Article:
Author Ray Bradbury is best known for his novels Fahrenheit 451 and The Martian Chronicles. But today when I learned Ray Bradbury died at 91, I thought immediately of his short stories, which I can honestly say changed my worldview from a very young age and heavily influenced me as a writer and a human being. And then I thought about how he has totally lived before and will probably live again, according to the little boy in him.
Credit Image: Alan Light
Many writers get their start by imitating someone they admire. Middle-school Me imitated Bradbury. I wrote stories about worlds colliding and odd occurrences and little things nobody else caught that could end the world as we know it. I have referred writers to "The Veldt" and "The Playground" and "All Summer in a Day" and "The Illustrated Woman" and "I Sing the Body Electric!" I loved his introduction to The Stories of Ray Bradbury, which is entitled "Drunk, and in Charge of a Bicycle." He describes how he feels about writing:
This is the kind of life I've had. Drunk, and in charge of a bicycle, as an Irish police report once put it. Drunk with life, that is, and not knowing where off to next. But you're on your way before dawn. And the trip? Exactly one half terror, exactly one half exhileration.
I don't know exactly how many stories and novels Bradbury published, but the man was prolific. He wrote everything, it seems, everything he could write, and I admired both his talent and his tenacity. And his magic.
Also in his introduction to The Stories of Ray Bradbury, Bradbury wrote of his childhood encounter at a carnival with Mr. Electrico.
Finally, he gave me some special news.
"We've met before, he said. "You were my best friend in France in 1918, and you died in my arms in the battle of the Ardennes forest that year. And here you are, born again, in a new body, with a new name. Welcome back!"
I staggered away from that encounter with Mr. Electrico wonderfully uplifted by two gifts: the gift of having lived once before (and of being told about it) ... and the gift of somehow trying to live forever.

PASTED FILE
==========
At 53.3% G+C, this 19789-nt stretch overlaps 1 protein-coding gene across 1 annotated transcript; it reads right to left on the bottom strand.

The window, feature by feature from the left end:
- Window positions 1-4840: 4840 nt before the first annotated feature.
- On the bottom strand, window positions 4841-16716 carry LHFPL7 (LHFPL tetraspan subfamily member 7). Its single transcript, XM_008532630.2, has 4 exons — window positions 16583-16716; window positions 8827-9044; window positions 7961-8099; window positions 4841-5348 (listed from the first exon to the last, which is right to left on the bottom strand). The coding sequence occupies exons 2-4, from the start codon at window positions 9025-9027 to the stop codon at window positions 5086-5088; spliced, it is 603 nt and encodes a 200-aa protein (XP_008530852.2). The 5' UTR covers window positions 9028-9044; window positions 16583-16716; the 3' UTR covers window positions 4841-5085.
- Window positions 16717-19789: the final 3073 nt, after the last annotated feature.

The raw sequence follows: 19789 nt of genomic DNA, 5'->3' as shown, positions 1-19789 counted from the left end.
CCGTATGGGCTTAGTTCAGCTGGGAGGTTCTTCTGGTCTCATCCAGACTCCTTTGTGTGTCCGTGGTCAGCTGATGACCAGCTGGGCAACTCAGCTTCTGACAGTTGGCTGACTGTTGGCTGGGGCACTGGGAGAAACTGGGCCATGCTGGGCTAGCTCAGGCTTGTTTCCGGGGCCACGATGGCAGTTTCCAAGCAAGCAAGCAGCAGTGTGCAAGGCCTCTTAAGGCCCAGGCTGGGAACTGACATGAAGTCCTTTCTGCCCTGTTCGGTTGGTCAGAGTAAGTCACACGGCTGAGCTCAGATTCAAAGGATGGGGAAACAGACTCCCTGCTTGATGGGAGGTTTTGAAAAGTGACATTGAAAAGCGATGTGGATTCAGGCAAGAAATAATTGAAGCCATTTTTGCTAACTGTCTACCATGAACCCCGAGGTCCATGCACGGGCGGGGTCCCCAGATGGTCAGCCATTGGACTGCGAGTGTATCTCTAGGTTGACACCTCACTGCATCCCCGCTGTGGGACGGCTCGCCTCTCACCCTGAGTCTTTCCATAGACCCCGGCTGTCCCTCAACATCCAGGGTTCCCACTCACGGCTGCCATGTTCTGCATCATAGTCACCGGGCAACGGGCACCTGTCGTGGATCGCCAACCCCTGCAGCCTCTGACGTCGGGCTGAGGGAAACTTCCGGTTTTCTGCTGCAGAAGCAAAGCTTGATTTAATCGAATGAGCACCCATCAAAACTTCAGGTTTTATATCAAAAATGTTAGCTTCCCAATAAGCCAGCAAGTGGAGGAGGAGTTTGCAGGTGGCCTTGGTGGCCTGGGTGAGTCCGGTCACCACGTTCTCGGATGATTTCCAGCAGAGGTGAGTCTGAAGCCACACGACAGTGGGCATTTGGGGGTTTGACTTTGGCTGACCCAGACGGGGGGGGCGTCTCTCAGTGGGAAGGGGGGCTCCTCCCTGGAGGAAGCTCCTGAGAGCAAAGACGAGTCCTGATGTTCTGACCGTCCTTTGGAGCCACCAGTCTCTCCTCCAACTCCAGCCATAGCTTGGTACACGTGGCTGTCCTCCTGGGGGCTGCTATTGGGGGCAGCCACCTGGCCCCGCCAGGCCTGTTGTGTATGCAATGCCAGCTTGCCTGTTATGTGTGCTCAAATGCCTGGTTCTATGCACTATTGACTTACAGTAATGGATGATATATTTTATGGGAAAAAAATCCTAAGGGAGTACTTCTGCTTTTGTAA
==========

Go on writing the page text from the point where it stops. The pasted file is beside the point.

Kind of gives you chills, doesn't it? Because Bradbury wanted to live forever, he wrote. And he wrote the most amazing stuff. If you've only been exposed to Bradbury by having Fahrenheit 451 forced down your throat in tenth grade, I beg you to read his short stories. From "The Veldt," a story about a family that lives in a house that does everything for them:
And he marched about the house turning off the voice clocks, the stoves, the heaters, the shoe shiners, the shoe lacers, the body scrubbers and swabbers and massagers, and every other machine he could put his hand to.
The house was full of dead bodies, it seemed.
And from "The Last Night of the World," a story in which everyone just knew it was the last night, and a man and his wife sit around calmly discussing it:
"Why not some other night in the last century, or five centuries ago, or ten?"
"Maybe because it was never October 19, 1969, ever before in history, and now it is and that's it; because this date means more than any other date ever meant; because it's a year when things are as they are all over the world and that's why it's the end."
"There are bombers on their schedules both ways across the ocean tonight that'll never see land."
"That's part of the reason why."
"Well," he said, getting up, "what shall it be? Wash the dishes?"
Bradbury made me think, and think hard about human nature and the state of the universe and God and evolution and everything that goes into being part of this world. He made me want to be a writer, so that I, too, could live forever and maybe, just maybe pass along an observation of my own about the human condition that would impact some other little girl somewhere down the line.
Again from the introduction:
It all started that autumn day in 1932 when Mr. Electrico gave me the two gifts. I don't know if I believe in previous lives. I'm not sure I can live forever. But that young boy believed in both and I have let him have his head.
Don't rest in peace, Ray Bradbury. YOU LIVE ON.
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